Earnest walked slowly down the line of racing wagons, notebook in hand. Every year, the machines at Cheltenham races became more impressive, these glorious assemblages of brass and chrome, steam pouring from their boilers as they were stoked for the race. He noted the use this year of higher chassis and reinforced front wheels, a shift he considered more a matter of aesthetics than function, as practical as the top hat fashion forced him to wear.
“Hey, aren’t you Earnest Fry?” A young woman in goggles and racing leathers peered out from one of the machines. “Are you going to include my Breeze in your race report?”
Earnest peered at the embossed plate on the hood, carrying the name “Billowing Breeze”. Not a machine he had heard much about, but Cheltenham had provided upsets in the past.
“That depends upon how she performs.”
“Want to find out first hand?” The driver grinned and gestured into the back of the Breeze.
Earnest stared at the trembling boiler, the explosive pressure of its steam barely contained. He swallowed and looked away.
“I don’t ride along. Terribly unprofessional.”
“To hell with professional – you can write about the races better if you know what they’re really like.”
“I don’t need writing lessons from a soot-stained mechanic.”
“You saying you can’t get any better?”
“A dozen awards say that I’m the best.”
“Not this year, though. This year Jardine got the prize.”
Earnest glared at her. He would not be so easily goaded.
“Riding with you would cloud my objectivity. I must give all the contestants fair and equal attention. Now good day.”
He walked stiffly on.
“There’s a simple solution,” the woman called after him. “If it’s really about fairness.”
Earnest gritted his teeth. He wanted nothing more than to get away, to find a nice cup of tea and write up his notes. But other drivers were watching now and he couldn’t have this impertinent grease monkey besmirch his reputation for balanced reportage.
He turned to face her.
“What solution could you possibly have that I have not considered?”
“Ride with all of us. Then there’s no bias.”
He imagined himself climbing into each machine in turn, sitting amid the intricate grandeur of their mechanisms, facing the terrible power of those boilers.
“I have reported on these races since before you were born.” He jabbed the air with his pencil. “My knowledge and objectivity are beyond reproach. I will not be taunted into some act of tomfoolery!”
“How you going to be objective when you’re so wound up?”
“I am not wound up.”
“I am not scared.”
“Prove it.” She gestured at the steps up to the cabin of her machine.
“Very well, I will.”
Earnest strode over, grabbed the handrail, and climbed up the steps. At the top, confronted with the heat of the firebox and the trembling of the boiler, he froze.
The driver held out her hand.
“Come on in,” she said gently. “The old girl won’t bite.”
Earnest wrenched his gaze away from the flames of the firebox. A small crowd had gathered below, chattering about the great journalist taking his first ride. There was an air of excitement. Dozens of faces looked up at him.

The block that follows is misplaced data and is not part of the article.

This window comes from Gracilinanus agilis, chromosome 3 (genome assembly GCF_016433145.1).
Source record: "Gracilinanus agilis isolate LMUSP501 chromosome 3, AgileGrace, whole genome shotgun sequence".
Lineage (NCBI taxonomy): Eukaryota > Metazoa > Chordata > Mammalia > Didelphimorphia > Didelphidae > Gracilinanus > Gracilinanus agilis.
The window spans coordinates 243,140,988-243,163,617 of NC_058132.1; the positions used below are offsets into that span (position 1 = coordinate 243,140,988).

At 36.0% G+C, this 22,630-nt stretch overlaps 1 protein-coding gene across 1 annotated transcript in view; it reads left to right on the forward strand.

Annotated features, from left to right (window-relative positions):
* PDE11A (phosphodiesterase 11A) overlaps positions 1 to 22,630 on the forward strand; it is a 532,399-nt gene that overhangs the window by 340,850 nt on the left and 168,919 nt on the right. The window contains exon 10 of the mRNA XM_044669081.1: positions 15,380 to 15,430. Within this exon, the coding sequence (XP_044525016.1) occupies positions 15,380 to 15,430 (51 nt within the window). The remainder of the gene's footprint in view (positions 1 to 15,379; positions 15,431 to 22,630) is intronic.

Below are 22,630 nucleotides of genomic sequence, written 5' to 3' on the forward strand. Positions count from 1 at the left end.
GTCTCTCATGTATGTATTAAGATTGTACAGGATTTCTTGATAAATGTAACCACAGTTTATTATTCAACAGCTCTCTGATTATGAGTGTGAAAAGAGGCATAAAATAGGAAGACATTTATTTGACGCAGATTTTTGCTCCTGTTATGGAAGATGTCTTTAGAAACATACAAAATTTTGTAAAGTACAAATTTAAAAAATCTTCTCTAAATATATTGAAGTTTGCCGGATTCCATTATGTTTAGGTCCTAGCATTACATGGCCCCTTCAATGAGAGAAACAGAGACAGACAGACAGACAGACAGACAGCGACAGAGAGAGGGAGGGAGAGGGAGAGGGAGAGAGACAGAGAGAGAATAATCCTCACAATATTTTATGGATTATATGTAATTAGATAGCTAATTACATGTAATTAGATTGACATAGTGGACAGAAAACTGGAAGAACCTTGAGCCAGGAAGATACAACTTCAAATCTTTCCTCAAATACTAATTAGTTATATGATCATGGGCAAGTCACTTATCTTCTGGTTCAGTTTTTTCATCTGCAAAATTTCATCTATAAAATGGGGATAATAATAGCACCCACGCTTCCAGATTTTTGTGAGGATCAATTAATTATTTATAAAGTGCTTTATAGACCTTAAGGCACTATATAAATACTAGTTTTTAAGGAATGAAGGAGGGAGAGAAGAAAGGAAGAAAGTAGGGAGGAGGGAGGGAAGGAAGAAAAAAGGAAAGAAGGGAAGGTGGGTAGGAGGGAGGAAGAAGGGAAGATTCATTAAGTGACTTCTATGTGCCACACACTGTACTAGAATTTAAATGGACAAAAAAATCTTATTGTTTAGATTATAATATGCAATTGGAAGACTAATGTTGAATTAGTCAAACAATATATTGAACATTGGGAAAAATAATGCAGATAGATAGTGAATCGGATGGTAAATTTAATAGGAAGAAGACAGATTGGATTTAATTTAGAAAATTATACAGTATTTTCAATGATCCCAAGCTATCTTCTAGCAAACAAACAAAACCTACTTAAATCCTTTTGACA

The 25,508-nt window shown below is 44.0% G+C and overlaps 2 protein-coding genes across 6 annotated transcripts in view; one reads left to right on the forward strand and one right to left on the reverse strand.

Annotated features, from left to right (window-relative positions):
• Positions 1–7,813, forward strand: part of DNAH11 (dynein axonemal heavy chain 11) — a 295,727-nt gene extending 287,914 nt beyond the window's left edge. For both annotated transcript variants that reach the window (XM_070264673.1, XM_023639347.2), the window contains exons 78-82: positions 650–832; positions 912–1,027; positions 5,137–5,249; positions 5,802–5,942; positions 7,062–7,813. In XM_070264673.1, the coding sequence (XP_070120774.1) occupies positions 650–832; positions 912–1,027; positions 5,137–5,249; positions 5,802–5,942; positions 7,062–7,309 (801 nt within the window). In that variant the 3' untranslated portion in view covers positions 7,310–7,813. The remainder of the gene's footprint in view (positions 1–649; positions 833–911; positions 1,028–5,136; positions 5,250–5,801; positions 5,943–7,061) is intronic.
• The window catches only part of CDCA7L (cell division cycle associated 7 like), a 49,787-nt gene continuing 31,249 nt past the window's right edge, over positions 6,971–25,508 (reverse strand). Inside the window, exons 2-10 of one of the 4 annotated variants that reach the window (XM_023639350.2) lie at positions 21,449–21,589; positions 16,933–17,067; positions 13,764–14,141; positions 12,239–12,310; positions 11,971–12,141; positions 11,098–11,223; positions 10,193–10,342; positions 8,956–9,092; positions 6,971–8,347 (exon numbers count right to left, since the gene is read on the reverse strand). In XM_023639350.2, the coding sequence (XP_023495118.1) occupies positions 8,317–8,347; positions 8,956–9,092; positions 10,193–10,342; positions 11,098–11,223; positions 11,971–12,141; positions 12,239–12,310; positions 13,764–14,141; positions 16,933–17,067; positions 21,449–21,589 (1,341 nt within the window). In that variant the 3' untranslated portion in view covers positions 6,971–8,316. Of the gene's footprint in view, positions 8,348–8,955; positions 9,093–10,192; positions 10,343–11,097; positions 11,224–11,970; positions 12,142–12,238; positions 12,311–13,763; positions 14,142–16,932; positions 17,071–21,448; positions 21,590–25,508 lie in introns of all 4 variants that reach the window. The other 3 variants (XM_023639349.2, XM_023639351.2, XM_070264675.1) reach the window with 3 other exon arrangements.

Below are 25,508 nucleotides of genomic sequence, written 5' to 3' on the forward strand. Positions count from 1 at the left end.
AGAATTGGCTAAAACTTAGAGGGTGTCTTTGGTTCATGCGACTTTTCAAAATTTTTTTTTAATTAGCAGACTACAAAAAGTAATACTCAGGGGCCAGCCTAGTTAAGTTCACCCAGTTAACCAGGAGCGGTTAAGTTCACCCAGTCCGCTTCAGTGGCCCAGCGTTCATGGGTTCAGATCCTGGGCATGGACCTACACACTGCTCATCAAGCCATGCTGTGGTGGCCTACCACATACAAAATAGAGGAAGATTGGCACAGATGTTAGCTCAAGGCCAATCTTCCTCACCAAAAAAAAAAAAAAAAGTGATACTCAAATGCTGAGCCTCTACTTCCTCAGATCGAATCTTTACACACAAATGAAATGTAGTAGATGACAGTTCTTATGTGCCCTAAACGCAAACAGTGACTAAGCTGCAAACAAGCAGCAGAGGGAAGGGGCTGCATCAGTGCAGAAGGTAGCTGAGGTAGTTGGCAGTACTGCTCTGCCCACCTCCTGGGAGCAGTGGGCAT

He took a deep breath and stepped into the cab.
“Off we go.” The driver kicked the firebox hatch shut, released the brake lever, and pulled back on the throttle.
The wagon shook and started rolling forward, building up speed. Earnest gripped the rail so hard his fingers hurt. He forced himself to keep his eyes open, to see and hear and feel every detail, despite the furious pounding of his heart.
As the vibrations of the engine shook him, an unfamiliar feeling swept through Earnest. The words that crowded his mind fell away, leaving only the sensations of this moment.
As they grew faster, the wind blasted his skin and whipped at his coat. His heart kept racing, but now its rhythm was in time with the engine. He tore off his top hat and waved it in the air.
“This is exhilarating!” he called out over the roar of the engine. “Invigorating! Astonishing!”
Spectators shot past to either side as Billowing Breeze rushed down the course. Some cheered and waved. Earnest waved back.
At the end they stopped. Earnest took hold of the driver’s hand and pumped it up and down.
“Thank you,” he said. “Thank you so much.”
“You want another go?” she asked, a twinkle in her eye.
“Oh no. I have to be objective.” He pointed to where the other racing wagons stood, a glorious gathering of brass and chrome and pulsing power. “I have to take a ride in all of them.”
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Dirk Dynamo is used to adventure. He’s chased villainous masterminds across the mountains of Europe, stalked gangsters through the streets of Chicago, and faced the terrible battlefields of the Civil War. But now he’s on a mission that will really shake his world.
For centuries, the Great Library of Alexandria was thought lost. Now a set of clues has been discovered that could lead to its hiding place. With the learned adventurers of the Epiphany Club, Dirk sets out to gather the clues, track down the Library, and reveal its secrets to the world.
Roaming from the jungles of West Africa to the sewers beneath London, The Epiphany Club is a modern pulp adventure, a story of action, adventure, and romance set against the dark underbelly of the Victorian age.
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